Milk prices continue to tumble as First Milk announces latest cut
The Grocer – Friday 2nd January
The UK’s milk industry remains in a terrible state as milk prices are cut yet again. Processor First Milk has further lowered the price it pays to suppliers, following price cuts made by Dairy Crest and Arla. The tumble in prices is driven by the weakening of milk values on the global commodities market and a fierce price war between UK supermarkets. Asda is now offering four pints of milk at 89p in its ‘biggest ever Rollback’.
We have to ask, how is this sustainable? The industry is operating on a model that has ceased to be economically viable, subject to the manipulations of middle men and beholden to the global commodities market. In Britain, dairy farmers are going out of business in record numbers – there are currently less than 10,000 producers operating in the country. Further, the industry is changing as far more small-to mid-scale dairy farmers are leaving the business. This will serve to industrialise milk production further as ‘mega-dairies’ gradually become the norm. It will be harder for organic and other sustainable milk producers to survive in this climate and consumer choice will be reduced. If the mega-dairy proliferates in Britain and the rest of Europe, animal welfare will decline and the growing tide of prophylactic antibiotics in our milk will be hard to stem.
One sustainable solution is to embrace the ethos of small is beautiful and opt out of the global commodities market through small-scale milk production sold direct to the consumer (see our piece on micro-dairies). However, this is unlikely to be available to most milk drinkers in the near future, so we need to develop a more equitable economic model for the dairy industry in general. Perhaps a little market regulation is in order?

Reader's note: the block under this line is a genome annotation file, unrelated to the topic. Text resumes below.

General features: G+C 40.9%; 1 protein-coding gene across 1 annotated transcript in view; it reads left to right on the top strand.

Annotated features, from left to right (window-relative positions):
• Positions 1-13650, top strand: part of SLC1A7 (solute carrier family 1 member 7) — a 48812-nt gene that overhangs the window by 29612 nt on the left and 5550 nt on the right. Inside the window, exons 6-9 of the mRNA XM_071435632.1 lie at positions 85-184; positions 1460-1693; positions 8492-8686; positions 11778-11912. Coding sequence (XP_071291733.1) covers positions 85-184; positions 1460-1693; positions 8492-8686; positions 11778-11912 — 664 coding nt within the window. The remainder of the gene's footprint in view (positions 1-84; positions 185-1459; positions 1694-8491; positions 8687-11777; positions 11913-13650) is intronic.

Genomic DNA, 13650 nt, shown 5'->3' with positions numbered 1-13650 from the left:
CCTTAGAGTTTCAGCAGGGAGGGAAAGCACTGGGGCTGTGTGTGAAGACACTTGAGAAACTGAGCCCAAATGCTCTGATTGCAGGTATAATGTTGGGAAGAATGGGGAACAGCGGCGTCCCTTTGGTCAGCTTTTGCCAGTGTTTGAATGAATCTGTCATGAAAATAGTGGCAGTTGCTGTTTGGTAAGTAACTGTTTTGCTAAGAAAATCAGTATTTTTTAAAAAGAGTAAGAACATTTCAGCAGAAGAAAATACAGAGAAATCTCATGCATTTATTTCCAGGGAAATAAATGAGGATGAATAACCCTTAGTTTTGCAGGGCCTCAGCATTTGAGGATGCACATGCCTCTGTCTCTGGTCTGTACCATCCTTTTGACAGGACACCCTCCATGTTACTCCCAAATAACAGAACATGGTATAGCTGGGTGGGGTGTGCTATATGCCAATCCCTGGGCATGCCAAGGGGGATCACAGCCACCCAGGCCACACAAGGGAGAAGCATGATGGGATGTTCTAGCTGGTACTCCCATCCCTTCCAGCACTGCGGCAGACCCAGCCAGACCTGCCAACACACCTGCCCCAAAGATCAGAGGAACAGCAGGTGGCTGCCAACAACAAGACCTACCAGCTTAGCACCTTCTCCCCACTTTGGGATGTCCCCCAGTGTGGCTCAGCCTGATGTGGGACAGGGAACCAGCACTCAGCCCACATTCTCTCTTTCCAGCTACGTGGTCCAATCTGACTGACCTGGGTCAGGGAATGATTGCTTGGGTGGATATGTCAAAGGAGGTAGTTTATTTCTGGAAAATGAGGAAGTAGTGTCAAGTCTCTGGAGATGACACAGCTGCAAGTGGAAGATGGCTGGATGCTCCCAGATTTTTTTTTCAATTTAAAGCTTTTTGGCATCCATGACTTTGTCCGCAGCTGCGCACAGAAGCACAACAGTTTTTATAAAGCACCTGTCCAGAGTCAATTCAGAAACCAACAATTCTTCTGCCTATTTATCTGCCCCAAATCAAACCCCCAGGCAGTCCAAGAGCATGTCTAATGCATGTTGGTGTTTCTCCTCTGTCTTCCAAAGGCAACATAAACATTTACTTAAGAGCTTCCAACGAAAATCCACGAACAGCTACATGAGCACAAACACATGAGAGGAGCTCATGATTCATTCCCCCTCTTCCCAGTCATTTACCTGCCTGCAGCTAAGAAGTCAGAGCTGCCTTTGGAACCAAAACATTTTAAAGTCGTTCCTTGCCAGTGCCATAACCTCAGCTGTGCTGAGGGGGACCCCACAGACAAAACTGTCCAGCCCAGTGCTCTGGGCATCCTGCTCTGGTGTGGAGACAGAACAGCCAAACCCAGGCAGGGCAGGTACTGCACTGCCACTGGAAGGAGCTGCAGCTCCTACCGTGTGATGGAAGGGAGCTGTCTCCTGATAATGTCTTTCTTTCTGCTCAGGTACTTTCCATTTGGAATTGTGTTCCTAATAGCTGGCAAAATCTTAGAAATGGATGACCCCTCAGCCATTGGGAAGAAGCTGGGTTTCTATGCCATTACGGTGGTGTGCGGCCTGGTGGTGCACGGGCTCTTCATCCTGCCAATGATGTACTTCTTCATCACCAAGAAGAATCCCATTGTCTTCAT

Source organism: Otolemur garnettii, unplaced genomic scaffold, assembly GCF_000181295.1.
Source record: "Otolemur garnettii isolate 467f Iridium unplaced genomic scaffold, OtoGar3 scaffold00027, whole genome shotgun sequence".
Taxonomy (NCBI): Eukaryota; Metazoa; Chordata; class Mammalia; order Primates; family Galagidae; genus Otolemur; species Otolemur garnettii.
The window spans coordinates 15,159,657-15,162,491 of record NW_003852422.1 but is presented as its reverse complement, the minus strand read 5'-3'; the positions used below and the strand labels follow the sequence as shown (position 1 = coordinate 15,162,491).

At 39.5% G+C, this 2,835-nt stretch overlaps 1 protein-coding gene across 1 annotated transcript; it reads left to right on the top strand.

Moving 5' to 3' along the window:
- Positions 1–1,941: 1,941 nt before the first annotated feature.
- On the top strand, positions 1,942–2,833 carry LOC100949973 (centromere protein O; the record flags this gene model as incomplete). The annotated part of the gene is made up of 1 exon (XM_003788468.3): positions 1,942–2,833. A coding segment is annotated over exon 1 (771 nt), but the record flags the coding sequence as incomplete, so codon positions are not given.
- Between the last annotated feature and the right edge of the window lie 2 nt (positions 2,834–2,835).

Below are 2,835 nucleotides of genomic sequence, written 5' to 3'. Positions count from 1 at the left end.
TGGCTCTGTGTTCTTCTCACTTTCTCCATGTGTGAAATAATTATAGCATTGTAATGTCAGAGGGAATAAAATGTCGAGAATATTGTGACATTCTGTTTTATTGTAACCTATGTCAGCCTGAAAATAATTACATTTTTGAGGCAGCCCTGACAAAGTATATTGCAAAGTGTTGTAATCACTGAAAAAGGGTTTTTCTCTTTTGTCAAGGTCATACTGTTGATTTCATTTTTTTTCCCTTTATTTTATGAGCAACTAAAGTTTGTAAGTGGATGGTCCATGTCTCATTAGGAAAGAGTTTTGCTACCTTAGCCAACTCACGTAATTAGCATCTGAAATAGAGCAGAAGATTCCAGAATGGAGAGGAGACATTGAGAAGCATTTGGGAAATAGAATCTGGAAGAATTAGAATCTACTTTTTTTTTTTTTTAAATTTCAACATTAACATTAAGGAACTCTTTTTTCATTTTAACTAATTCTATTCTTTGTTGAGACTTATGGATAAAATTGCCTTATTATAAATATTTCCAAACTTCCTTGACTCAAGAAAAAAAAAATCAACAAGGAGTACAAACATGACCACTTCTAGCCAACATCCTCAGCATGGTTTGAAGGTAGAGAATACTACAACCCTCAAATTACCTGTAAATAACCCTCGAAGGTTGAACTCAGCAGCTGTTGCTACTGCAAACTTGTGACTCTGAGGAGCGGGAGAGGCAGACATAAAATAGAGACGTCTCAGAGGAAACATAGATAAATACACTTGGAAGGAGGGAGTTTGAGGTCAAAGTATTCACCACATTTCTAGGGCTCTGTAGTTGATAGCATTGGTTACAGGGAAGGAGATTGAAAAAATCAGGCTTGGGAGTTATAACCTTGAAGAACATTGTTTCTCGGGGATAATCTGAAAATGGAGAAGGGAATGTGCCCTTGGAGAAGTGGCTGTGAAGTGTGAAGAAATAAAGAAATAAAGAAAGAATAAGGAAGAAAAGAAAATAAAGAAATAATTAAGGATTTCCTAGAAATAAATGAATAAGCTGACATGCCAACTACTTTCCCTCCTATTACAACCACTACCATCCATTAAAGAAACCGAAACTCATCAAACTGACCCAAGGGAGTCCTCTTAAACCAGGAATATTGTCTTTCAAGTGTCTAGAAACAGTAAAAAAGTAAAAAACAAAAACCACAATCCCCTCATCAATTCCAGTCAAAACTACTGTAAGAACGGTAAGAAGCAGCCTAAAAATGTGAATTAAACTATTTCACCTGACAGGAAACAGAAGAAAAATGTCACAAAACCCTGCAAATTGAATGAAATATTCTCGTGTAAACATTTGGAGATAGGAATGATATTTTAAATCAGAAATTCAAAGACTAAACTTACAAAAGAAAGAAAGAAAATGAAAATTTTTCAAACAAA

Chief Executive Patrick Holden, commented:
“As Robert Craig, who just won the Dairy Farmer of the Year remarked, these continuing price cuts graphically demonstrate that we cannot expect the globalised food market to protect the interests of farmers or consumers.
This is a race to the bottom, where the survivors will be the largest, most industrial and exploitative, with the victims the custodians of our rural and cultural heritage, the small family farms. It is a kind of cultural cleansing by price, but without the profile and outrage, since these tired, devoted family farmers are squeezed until they quietly give up. We urgently need the introduction of a fair trade milk label to give consumers a chance to support them in the market place.”
Antibiotics: US discovery labelled ‘game-changer’ for medicine
BBC News – Wednesday 7th January
News that researchers in the US have developed a new antibiotic called teixobactin has been widely welcomed. The antibiotic is effective against both MRSA and tuberculosis and is likely to be effective against other broadly similar infections as well.
The news is also welcome because the scientists developed a technique which allowed them to grow types of soil bacteria which have previously not multiplied under laboratory conditions. This suggests that other antibiotic compounds may now be found as well using the same methods.